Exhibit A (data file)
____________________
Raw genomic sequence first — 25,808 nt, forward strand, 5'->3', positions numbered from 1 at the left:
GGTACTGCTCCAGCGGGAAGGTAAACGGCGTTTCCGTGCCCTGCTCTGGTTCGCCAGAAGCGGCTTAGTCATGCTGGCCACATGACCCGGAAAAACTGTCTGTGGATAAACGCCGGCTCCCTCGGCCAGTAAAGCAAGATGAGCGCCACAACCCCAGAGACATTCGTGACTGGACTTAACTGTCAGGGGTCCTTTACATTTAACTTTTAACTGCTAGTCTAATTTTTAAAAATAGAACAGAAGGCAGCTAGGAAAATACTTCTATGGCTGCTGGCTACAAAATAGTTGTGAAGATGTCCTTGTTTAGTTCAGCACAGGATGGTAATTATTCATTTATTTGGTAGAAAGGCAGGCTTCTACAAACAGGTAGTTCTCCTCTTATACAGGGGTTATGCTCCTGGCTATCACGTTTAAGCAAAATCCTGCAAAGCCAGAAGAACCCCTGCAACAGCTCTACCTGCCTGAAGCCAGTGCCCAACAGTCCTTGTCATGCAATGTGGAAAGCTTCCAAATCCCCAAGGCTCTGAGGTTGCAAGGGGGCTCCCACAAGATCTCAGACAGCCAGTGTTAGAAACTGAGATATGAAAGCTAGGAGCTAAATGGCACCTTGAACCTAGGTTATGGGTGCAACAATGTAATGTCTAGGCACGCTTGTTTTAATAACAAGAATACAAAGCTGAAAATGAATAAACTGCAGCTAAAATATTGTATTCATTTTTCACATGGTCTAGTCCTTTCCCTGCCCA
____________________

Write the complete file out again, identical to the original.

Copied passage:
Raw genomic sequence first — 25,808 nt, forward strand, 5'->3', positions numbered from 1 at the left:
GGTACTGCTCCAGCGGGAAGGTAAACGGCGTTTCCGTGCCCTGCTCTGGTTCGCCAGAAGCGGCTTAGTCATGCTGGCCACATGACCCGGAAAAACTGTCTGTGGATAAACGCCGGCTCCCTCGGCCAGTAAAGCAAGATGAGCGCCACAACCCCAGAGACATTCGTGACTGGACTTAACTGTCAGGGGTCCTTTACATTTAACTTTTAACTGCTAGTCTAATTTTTAAAAATAGAACAGAAGGCAGCTAGGAAAATACTTCTATGGCTGCTGGCTACAAAATAGTTGTGAAGATGTCCTTGTTTAGTTCAGCACAGGATGGTAATTATTCATTTATTTGGTAGAAAGGCAGGCTTCTACAAACAGGTAGTTCTCCTCTTATACAGGGGTTATGCTCCTGGCTATCACGTTTAAGCAAAATCCTGCAAAGCCAGAAGAACCCCTGCAACAGCTCTACCTGCCTGAAGCCAGTGCCCAACAGTCCTTGTCATGCAATGTGGAAAGCTTCCAAATCCCCAAGGCTCTGAGGTTGCAAGGGGGCTCCCACAAGATCTCAGACAGCCAGTGTTAGAAACTGAGATATGAAAGCTAGGAGCTAAATGGCACCTTGAACCTAGGTTATGGGTGCAACAATGTAATGTCTAGGCACGCTTGTTTTAATAACAAGAATACAAAGCTGAAAATGAATAAACTGCAGCTAAAATATTGTATTCATTTTTCACATGGTCTAGTCCTTTCCCTGCCCA